Talking art with Philippe Daverio

Why Italians don’t visit museums and other questions

Alexandra Korey
January 16, 2014

Philippe Daverio is one of the greatest popularizers of art on Italian television and an important opinion leader (though he hates being called a ‘critic’). His TV program Passepartout, which ran for over a decade, is the prime example of his incredible ability to converse about literally any theme, using citations from every period of history, through multiple languages and methodologies. We were honoured to meet and interview Daverio at an event in The British Institute of Florence library, where we asked for his insights on some of the problems faced by Italian museums today.





Alexandra Korey: The Florentine represents an international community, and we’re art lovers, so it surprises us to hear that Italians don’t go to their museums. Recent ISTAT data shows that only 28% of Italians have visited a museum in the year previous to the survey, which is much lower than museum visits in the United Kingdom and elsewhere. Can you help us understand why this is the case? Is it a fundamental cultural difference?


Philippe Daverio: There is a pretty big difference between being part of the riforma and the controriforma. Italian culture does not conceive knowledge as duty. The idea that somebody has to be knowledgeable is, in a certain way, left to a small part of society. Italian society is very happy to know that 5% are educated. That 5% plays the role of ‘priest’, while the rest believes what the priest is saying. That makes a great difference. And if you don’t think about that, the idea of reformation cannot be accepted. In the idea of reformation, every man, as a chief of his family, builds up his own opinion about things. That’s why you have a culture which is much more transversal in the Northern world .


England is a kind of middle road, where you go to the museum because you have to do something in the afternoon, you cannot waste your time. It is a different culture, not related to an idea of duty, but to an idea of having a good time. In England you go to the museum to see two or three things and go out again. It is a completely different behaviour. The American and German behavior, on the other hand, is one of duty, of faith in culture.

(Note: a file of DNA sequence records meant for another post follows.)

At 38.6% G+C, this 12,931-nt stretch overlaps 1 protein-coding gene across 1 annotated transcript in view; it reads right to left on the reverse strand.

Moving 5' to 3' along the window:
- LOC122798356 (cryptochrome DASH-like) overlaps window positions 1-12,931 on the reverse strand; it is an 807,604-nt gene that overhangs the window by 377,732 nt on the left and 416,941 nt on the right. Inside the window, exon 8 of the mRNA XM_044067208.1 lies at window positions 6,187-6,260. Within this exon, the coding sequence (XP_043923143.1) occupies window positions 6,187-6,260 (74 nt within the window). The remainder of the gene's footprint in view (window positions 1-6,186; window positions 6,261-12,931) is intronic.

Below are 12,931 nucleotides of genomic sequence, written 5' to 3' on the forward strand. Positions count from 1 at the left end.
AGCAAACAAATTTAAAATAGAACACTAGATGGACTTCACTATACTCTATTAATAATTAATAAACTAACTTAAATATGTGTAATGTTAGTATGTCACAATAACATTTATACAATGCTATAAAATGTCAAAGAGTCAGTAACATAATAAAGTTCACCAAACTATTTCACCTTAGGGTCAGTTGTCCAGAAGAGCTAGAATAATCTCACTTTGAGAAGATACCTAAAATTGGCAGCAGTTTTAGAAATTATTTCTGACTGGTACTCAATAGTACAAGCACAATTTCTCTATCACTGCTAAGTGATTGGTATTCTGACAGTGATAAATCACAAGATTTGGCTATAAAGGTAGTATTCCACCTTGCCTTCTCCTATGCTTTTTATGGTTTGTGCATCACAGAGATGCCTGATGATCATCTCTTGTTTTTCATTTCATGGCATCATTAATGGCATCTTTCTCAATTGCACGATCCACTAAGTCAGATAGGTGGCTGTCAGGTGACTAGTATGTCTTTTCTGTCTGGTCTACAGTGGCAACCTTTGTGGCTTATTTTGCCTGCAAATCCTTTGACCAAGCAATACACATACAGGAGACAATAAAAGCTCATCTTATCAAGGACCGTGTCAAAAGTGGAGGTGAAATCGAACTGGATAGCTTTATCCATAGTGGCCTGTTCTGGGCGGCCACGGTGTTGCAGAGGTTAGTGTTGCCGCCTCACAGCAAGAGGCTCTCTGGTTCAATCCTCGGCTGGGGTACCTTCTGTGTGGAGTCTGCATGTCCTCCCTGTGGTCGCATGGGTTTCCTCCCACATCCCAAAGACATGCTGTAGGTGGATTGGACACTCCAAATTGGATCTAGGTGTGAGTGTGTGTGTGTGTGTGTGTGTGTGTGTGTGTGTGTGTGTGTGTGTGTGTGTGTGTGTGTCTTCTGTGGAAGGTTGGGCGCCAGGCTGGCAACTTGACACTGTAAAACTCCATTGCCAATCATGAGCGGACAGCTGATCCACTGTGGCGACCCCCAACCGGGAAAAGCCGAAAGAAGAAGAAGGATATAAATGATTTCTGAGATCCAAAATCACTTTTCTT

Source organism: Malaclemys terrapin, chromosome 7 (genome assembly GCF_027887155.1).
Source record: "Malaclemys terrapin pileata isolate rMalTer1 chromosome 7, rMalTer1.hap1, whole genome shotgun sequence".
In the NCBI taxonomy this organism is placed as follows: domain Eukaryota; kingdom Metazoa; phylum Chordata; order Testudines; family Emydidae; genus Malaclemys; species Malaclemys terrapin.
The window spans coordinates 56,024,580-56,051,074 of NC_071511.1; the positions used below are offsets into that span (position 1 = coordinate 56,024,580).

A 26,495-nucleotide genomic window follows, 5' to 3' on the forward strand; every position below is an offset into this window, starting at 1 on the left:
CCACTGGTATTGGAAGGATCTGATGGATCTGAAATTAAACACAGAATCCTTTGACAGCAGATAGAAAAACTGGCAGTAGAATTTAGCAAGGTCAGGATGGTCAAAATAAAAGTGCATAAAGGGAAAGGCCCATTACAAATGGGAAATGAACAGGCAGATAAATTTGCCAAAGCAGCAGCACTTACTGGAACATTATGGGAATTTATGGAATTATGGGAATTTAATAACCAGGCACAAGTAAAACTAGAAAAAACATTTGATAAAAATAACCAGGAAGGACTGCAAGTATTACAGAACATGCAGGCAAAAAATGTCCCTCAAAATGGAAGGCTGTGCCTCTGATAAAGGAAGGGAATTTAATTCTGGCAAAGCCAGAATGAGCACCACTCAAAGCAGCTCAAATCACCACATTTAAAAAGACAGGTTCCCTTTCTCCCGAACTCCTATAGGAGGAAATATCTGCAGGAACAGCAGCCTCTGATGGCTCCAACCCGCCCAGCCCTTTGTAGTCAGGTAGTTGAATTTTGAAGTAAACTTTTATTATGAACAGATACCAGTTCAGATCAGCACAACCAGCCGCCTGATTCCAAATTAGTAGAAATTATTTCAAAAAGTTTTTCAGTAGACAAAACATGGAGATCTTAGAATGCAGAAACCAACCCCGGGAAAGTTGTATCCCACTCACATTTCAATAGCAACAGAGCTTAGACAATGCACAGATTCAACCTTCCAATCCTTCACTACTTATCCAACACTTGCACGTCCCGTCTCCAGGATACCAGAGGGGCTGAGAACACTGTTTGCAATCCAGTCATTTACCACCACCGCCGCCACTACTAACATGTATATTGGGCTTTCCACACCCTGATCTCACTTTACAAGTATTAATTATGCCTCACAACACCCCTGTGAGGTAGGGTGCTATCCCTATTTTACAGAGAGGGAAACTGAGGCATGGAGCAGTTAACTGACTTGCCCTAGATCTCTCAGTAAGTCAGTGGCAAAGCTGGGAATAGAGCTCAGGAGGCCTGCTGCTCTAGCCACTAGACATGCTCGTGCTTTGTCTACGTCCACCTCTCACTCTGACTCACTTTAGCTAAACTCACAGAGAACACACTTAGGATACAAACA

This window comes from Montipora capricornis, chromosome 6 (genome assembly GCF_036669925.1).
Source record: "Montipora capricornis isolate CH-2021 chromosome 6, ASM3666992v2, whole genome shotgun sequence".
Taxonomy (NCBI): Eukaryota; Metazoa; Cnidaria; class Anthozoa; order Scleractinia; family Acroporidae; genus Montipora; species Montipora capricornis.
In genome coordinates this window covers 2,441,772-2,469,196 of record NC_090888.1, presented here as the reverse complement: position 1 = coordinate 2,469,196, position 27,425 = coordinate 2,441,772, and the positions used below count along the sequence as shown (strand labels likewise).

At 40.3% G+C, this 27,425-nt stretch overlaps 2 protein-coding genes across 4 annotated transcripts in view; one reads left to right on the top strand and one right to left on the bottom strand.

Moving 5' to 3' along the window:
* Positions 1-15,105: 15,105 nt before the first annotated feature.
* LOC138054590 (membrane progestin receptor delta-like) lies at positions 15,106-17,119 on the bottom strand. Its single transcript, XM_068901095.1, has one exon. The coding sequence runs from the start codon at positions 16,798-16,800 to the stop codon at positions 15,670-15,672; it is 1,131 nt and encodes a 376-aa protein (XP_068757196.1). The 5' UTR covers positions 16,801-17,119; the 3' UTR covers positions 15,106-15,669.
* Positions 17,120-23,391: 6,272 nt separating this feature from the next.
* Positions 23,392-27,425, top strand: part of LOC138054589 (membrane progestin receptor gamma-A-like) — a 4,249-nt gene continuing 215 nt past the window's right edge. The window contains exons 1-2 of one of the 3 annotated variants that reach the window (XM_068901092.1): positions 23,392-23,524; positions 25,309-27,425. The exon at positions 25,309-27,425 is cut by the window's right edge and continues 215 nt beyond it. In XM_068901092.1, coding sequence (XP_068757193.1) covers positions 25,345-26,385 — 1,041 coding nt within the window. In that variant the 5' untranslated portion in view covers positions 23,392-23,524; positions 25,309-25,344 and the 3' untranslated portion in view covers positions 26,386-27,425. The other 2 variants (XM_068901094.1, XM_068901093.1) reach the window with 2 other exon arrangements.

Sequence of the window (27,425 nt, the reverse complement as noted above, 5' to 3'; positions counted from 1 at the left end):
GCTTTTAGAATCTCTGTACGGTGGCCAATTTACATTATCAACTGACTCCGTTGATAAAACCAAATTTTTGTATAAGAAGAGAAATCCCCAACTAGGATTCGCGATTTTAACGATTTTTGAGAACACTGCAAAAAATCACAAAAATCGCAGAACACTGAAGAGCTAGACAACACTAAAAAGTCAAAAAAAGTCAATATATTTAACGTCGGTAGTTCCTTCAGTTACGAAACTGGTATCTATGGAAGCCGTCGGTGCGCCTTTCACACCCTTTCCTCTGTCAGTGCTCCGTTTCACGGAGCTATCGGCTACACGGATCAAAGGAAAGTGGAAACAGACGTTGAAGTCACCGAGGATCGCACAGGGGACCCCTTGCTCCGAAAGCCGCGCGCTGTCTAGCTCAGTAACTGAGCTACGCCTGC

The Italians don’t care. They’re happy to know they have , they tell you, ‘Yes, we have those! We’ve got 70% of the world’s cultural goods,’ or whatever, a number that isn’t true at all, certainly not nowadays… it doesn’t matter. But, the Italians are happy to say this, and that gives them the impression that culture is doing ok, and they don’t care to go to museums at all!


AMK: Can we fix that problem? Do you, as probably the most popularizing TV personality who speaks about art, have a plan to get people into museums, to get Italians to love their art?


PD: No, not at all. My plan is to talk to that 5% of population, which is a great quantity of people, three million in Italy. I know perfectly well that I am never going to be able to involve more than that 5, or maybe 8, percent. We are never going to be able to touch the attention of half of the population. To go into that direction, you have to play with politics, go on variety TV shows or play soccer.


AMK: Is there something that we can do? You head up a campaign called ‘Save Italy’ that wishes to raise awareness amongst the international community that Italy’s heritage needs conservation. Can you tell us more about this campaign—and what we can do to help?


PD: It is a campaign to explain that Italy does not belong to the Italians. This country is much too important to be only related to the present Italian government. If there is a place where the idea of Europe was born, a place where language was born—not only the spoken languages, but the visual languages—where part of music was born, that’s Italy.


What I say seems to be rather rude, but I am convinced that Italy does not belong only to the Italians: Pompeii does not belong to Napoli, it is nonsense. Pompeii belongs to everybody who studies Latin, in Oxford and Cambridge not to those who are trying to sell oranges to tourists. Italy has to be saved by the international community; it won’t save itself.


AMK: And we hope to help do this! Do you think we can do something from a digital perspective, whether it be social media, blogging or technology in the museum, to try to recapture some of that lost public and save Italy’s culture and museums?


PD: I guess we have to invent a way of thinking about museums in the Internet, another way of communicating, which is already happening. The Internet gives access to the whole history of art. So does Internet help museums? Certainly. Is the Internet in competition with museums? I guess not. It is another world.


The world is changing, and in that sense one world is going to help the other one. And the sort of intelligence, the knowing of unknown things, that the Internet gives, is very high. We are building up a new mentality in studying, in young generations, in sharing information, and the museum is that part of reality which is necessary to give life to the virtual part.



This interview is dedicated to the memory of Hasan Niyazi, who believed that providing online access to the arts and art history was the key to its salvation. Some months ago, he asked me if I could help him get an interview with Philippe Daverio, who he admired deeply. Sadly, by the time I had this opportunity, Hasan was no longer with us. He left us too soon.

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